On my exit I heard a woman yelling, "GO JOHN! GO". It was a woman I had met prior to the start who was here to see her husband race and she remembered seeing me at two races last year. What a nice boost, hearing an unexpected cheer. Crossing the timing pad, my time was 0:17:13. If the distance was a true 1/4 mile, this would be a pretty slow time, but I knew the distance was longer, and as mentioned that would be confirmed later.

I ran up the beach and looked for my shoes. I grabbed them and kept running. I didn't feel like putting them on. If this was to be my only mistake today, it would be a good day. I couldn't start taking my wetsuit top off while having my hands full. I jogged up the road to T1 and went in to get my bike. Looking around I saw 5-10 bikes. Transition time here was longer than hoped, but of course the long run up there didn't help.

I got ready for the bike pretty well. I jogged to the timing pad and headed out on the bike. A shock at first, as I could hear something rubbing. I hoped it wasn't my brake and started to get nervous. Should I stop and look? But then I looked down and saw my race number on my bike was rubbing my front tire. A quick tug of it and the sound was gone. PHEW!

This was a closed course which meant we did not have to worry about traffic in our lane as we were to make 3 loops of a 3.8 mile course. Traffic was in the other lane, but we were safe with lots of passing room. The police and volunteers did a great job at the intersections. I was passing a few riders and of course getting passed by others. But, I could feel I was gaining on some. As I neared downtown New Bedford, something unexpected but good happened. I could see a group of young kids all wearing the same colored t-shirt. I was expecting the same silly comments about my size. Was I surprised when I heard them roar loudly and cheer for me. It gave me such a boost!!

I got past them and took the time to have a shot of gel from my bottle. This course was SO FLAT, but with the fast speed comes very little recovery time. It means a lot of pedaling, but I was sure I was ready for the challenge. As I neared the end of the first lap, there was a slight downhill and then a sharp turn left. Feeling strong, I continued to pass riders and never felt like I was losing power in my legs. This time through the downtown again, I could hear one kid yell, "Here he comes". And again, the cheers came! What a BOOST again. As I passed there were others around and I saw an older woman on a electric cart, and she yelled, "YOU KEEP GOING." And I did.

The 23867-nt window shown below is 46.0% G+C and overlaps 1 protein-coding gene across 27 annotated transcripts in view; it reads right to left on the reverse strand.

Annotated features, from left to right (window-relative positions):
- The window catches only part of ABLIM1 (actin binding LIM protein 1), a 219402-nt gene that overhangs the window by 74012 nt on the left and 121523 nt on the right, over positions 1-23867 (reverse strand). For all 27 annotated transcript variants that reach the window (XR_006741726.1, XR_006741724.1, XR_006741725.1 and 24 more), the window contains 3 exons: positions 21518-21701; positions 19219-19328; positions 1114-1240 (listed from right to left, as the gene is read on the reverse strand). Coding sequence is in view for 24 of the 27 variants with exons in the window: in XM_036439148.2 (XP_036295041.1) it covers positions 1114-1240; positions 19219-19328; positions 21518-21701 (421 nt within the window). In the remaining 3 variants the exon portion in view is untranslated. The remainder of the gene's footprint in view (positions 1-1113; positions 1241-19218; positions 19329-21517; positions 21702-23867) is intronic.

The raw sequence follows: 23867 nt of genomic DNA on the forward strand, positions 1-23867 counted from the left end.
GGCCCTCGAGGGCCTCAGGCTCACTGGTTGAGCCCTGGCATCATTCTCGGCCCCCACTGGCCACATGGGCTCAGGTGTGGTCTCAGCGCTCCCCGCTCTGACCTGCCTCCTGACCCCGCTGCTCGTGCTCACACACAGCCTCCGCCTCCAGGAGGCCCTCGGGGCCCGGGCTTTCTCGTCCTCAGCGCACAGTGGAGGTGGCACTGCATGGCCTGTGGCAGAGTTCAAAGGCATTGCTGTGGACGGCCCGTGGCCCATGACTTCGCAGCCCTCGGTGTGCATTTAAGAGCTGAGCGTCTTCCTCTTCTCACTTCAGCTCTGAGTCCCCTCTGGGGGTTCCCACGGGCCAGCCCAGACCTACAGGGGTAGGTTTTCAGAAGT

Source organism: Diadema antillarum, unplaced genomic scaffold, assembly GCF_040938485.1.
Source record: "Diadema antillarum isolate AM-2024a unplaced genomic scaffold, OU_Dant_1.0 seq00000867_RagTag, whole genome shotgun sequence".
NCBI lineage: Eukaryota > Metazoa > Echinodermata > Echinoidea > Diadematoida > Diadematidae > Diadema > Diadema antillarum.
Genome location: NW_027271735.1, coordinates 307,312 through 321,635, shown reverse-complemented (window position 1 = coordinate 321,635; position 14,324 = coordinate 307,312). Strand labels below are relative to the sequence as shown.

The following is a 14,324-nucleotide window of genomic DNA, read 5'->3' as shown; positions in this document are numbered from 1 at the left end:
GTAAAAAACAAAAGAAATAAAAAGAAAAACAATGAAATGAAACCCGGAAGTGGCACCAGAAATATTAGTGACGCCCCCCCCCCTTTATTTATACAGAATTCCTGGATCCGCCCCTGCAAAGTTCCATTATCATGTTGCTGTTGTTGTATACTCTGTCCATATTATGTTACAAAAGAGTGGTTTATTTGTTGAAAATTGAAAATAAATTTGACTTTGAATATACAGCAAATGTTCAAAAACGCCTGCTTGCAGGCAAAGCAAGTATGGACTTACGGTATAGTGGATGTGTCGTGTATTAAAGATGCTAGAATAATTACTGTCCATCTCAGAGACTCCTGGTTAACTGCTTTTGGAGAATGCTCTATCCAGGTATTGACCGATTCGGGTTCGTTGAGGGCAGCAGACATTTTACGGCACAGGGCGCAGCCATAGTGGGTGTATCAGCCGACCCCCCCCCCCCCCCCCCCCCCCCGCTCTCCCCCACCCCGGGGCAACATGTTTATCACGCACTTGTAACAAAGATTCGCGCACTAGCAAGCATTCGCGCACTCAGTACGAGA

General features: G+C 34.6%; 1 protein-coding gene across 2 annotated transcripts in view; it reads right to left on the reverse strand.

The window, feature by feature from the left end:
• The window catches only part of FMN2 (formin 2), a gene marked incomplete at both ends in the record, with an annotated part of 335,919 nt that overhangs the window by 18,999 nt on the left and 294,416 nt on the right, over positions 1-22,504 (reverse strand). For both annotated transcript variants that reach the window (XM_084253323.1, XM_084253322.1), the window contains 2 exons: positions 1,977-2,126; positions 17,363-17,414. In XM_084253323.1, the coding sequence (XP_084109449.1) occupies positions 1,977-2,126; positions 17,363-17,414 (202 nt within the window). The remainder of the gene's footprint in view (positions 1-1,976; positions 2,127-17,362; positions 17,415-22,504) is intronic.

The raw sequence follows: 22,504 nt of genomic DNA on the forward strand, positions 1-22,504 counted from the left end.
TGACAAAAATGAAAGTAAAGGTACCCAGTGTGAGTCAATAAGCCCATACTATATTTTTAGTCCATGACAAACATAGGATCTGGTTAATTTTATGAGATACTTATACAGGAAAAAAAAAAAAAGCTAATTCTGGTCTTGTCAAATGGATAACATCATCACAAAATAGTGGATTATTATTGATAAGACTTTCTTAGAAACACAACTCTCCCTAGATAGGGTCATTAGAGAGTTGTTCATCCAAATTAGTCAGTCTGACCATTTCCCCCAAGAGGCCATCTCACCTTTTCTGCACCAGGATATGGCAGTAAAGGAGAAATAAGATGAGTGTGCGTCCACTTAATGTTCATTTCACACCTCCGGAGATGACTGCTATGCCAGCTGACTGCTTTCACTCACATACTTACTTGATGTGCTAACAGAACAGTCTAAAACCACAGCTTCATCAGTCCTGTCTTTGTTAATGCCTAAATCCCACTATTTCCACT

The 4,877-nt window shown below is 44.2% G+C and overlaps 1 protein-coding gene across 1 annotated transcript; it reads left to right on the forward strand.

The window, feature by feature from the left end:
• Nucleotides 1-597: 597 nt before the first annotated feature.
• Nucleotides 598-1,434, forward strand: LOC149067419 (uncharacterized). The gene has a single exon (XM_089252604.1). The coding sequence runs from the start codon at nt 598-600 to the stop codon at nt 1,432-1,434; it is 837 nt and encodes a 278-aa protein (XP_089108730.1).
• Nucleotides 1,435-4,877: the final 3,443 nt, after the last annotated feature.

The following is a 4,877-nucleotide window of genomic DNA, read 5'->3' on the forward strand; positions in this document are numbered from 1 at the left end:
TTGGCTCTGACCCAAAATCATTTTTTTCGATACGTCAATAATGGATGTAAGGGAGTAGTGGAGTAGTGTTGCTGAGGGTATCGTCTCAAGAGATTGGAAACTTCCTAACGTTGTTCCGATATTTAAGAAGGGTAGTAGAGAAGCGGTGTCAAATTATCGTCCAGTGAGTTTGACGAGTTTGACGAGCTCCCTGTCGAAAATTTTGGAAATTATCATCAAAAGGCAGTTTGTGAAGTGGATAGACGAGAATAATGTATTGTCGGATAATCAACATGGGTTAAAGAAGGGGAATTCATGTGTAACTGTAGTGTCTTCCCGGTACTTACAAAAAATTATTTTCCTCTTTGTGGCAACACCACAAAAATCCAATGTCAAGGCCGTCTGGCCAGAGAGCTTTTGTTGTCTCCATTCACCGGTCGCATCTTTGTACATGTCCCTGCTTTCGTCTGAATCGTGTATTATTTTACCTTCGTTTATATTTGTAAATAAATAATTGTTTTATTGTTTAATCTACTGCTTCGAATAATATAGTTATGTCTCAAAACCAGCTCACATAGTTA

I had one scare near the end of the second loop, as I looked up at a runner coming the other way, I looked back down and went over a sewer grate. Now, without traffic, I didn't need to be that far right. I lost my balance and felt myself going over my handlebars. I didn't hit the brakes and instead, steadied my hands and leaned back. I managed to gain control without crashing. WOW, that was close. As the rider behind me passed, he said, "Stay away from the curb." I took his advice. The last lap went well, but I was a tiny bit bummed, to see my cheering section had moved on. No worries, as I kept up the pace and finished my last lap. A sharp right turn into transition.

As I got off my bike and ran across the pads, I looked at my time for the bike and was happy to see, 0:41:16. I was hoping to beat 45 minutes, and I was very happy. I racked my bike and got into my running shoes pretty quickly. As they were announcing finishers, I heard them say, "Here's another runner going out, let's go 946", which was my number.

Now a big change for me on this run was my decision not to bring a water bottle. I knew there would be water on miles 1 and 2 and I decided to just have some gel. I had been worried that I was stopping too often to drink and using that as a crutch. I was determined to do this one, without my bottle, and it ended up being a get decision. I ran the first while and only walked for short distances to try and get my legs going. I counted 4 bikes still coming in so I knew I was ahead of some, and since I was the last swimmer in to start, this was ALL GOOD.

The run was all on pavement and it was nice and flat. As I rounded the corner and headed out towards the water I was feeling real good. Another athlete was heading in and he caught my eye. Where had I seen him before? I wondered for a while and it actually came to me when I was talking to Sue about the race that night. It was Rudy the runner-up from the previous season of "BIGGEST LOSER". Wow, a celebrity.

I looked up and saw the water stop, was I close to a mile already? A couple of runners passed me, but I knew I was doing well. At the water stop, they had a "1 mile" board up and I looked at my watch. It read, 14:20 for the lap. I was doing GREAT. Took the water and kept going. The turn around was at 1.2 miles and I headed back towards the park and took another water from the stop and kept going.

We took a different turn into the park, and I was starting to think, I am already back, and then I saw the other water stop. This was mile 2, and my watch read about 30:25. I was keeping up with a great pace. Was there really only 1 mile remaining? The last mile was pretty long and in fact, I was later to find out, I still had 1.4 miles to go. As I rounded a corner, there was Art walking back to meet me and run me back in. At first, I wanted him to leave me alone. I really didn't want someone to push me harder. I was doing great and knew it. And he didn't push me, but in the end I was thankful he was there as I kept going for sure.